• Good option for higher income earners who can still accumulate cash savings but not have to pay tax on any interest

  What to look for

Before you decide on a savings account, make sure you have considered or checked some of these key features so you know that the account is going to suit your needs: 

  • Compare interest rates - some accounts have a higher interest rate for an introductory period and then the rate drops, and others have a rate that goes up the more money you have in the account.  For some accounts the interest rate drops to zero if you make a withdrawal. Shop around for the best interest rate, check out the promotional rate but don’t forget to consider the standard interest rate as well.  If your savings are longer term savings then try and protect against the effects of inflation by choosing an interest rate that is more than the rate of inflation.
  • Minimum deposit amount – some accounts require a certain amount to be paid in regularly, does this fit with your savings plan and with the surplus funds you have available?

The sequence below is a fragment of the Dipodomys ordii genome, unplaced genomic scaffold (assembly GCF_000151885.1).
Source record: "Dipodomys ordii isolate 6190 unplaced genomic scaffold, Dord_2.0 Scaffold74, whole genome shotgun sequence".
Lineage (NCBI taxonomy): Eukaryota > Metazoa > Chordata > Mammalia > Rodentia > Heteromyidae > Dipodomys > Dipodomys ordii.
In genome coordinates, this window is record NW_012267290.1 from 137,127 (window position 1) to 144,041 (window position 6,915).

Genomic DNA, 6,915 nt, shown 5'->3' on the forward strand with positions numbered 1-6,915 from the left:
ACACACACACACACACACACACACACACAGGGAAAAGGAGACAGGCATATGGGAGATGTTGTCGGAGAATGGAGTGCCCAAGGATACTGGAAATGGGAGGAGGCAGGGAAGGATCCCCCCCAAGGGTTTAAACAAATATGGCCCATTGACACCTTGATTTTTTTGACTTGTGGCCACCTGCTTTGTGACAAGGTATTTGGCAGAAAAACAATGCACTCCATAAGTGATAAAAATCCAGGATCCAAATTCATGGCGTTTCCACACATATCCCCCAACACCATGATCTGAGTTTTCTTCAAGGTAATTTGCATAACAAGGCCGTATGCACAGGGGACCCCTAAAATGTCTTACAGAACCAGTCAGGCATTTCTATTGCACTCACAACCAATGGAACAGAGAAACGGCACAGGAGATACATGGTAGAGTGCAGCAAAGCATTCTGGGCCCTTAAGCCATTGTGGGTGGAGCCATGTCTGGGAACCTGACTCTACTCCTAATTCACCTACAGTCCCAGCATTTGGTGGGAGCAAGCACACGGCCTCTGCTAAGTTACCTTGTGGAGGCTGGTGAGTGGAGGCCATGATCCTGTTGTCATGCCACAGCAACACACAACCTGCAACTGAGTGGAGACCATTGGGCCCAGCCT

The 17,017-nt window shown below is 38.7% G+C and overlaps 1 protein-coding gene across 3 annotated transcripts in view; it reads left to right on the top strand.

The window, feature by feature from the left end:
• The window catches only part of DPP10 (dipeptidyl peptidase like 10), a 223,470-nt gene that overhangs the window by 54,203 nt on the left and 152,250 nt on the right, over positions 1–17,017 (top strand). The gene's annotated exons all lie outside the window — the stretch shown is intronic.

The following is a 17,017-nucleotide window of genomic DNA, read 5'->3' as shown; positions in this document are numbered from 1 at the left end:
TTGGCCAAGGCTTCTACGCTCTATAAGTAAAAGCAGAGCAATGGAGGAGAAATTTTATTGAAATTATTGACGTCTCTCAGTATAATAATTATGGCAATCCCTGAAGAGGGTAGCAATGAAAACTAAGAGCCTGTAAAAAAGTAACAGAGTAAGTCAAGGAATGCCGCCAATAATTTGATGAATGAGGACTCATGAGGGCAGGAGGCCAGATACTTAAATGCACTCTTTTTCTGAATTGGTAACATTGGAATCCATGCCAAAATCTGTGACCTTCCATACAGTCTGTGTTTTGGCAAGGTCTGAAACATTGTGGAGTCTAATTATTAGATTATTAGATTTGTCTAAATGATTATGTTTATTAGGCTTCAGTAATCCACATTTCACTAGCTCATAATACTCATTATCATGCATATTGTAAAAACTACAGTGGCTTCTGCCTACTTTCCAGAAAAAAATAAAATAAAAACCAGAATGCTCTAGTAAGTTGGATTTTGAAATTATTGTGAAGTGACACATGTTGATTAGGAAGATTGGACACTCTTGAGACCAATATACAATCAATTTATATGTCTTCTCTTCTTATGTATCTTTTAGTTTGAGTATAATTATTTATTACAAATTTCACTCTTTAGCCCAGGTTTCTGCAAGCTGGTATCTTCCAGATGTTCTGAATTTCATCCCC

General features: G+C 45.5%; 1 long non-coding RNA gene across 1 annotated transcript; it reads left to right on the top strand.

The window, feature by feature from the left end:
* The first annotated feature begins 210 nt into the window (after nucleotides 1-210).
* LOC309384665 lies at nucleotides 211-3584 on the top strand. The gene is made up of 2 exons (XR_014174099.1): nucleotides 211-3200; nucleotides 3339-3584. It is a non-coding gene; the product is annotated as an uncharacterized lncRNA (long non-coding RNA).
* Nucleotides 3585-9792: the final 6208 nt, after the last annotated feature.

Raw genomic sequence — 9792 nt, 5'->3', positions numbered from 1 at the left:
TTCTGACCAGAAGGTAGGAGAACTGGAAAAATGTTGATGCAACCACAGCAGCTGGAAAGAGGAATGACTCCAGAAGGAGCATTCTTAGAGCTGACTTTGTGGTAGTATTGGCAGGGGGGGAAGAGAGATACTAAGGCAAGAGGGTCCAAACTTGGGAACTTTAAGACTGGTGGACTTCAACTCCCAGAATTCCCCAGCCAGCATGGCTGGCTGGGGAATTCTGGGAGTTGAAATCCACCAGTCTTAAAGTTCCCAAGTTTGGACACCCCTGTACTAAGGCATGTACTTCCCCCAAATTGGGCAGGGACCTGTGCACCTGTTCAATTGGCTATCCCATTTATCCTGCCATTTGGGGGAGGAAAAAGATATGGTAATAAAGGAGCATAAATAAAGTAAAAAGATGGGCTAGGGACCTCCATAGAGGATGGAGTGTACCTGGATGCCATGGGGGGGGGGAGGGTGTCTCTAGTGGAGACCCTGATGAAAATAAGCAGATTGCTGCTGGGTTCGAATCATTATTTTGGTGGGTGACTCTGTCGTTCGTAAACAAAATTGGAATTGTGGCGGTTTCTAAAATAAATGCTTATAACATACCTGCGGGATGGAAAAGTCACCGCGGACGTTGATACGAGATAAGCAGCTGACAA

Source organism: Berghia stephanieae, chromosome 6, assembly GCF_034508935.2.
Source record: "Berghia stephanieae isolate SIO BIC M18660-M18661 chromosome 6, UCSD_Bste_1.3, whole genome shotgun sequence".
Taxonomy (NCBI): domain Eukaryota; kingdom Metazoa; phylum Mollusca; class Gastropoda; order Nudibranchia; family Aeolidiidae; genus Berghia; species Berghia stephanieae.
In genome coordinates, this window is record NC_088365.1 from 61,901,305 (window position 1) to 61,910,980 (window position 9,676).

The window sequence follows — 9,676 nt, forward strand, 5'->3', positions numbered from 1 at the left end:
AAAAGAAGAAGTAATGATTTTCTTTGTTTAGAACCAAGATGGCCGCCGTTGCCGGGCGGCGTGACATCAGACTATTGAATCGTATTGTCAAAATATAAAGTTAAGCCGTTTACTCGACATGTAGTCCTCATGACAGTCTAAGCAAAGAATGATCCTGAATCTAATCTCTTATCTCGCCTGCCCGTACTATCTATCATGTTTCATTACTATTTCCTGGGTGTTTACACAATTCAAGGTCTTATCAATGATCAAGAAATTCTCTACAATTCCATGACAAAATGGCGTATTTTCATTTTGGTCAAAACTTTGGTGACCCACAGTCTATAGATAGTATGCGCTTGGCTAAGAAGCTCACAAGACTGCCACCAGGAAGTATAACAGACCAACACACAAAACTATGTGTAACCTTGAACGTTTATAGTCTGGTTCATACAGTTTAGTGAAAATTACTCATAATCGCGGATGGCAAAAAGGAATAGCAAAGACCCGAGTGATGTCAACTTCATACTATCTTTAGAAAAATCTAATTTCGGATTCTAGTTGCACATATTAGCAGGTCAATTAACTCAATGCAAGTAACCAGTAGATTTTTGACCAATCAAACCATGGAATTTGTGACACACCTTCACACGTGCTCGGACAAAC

• Additional bonuses – usually only payable in certain circumstances and you should make sure you understand the detail.
  • Regular savings plan – does the account have the capacity to auto sweep money out of a current account or accept deposits from your employer?
  • Length of deposit – are there any restrictions on how long you have to keep the money in the account to get a high interest rate?
  • Interest payments – how is interest paid? Some add interest monthly, some only once a year. Explore our Power of compounding page for a reminder on the importance of the regular payment of interest.
  • Fees – does the account attract any monthly account keeping fee?
  • Access – can you access the account online? How do you deal with any problems you may have? Is there a branch you can visit if necessary?
  • Tax – remember that interest paid on your savings is treated as income and you may have to pay tax on it, just as you pay tax on your wages.  The amount of tax you pay will depend on your overall taxable income.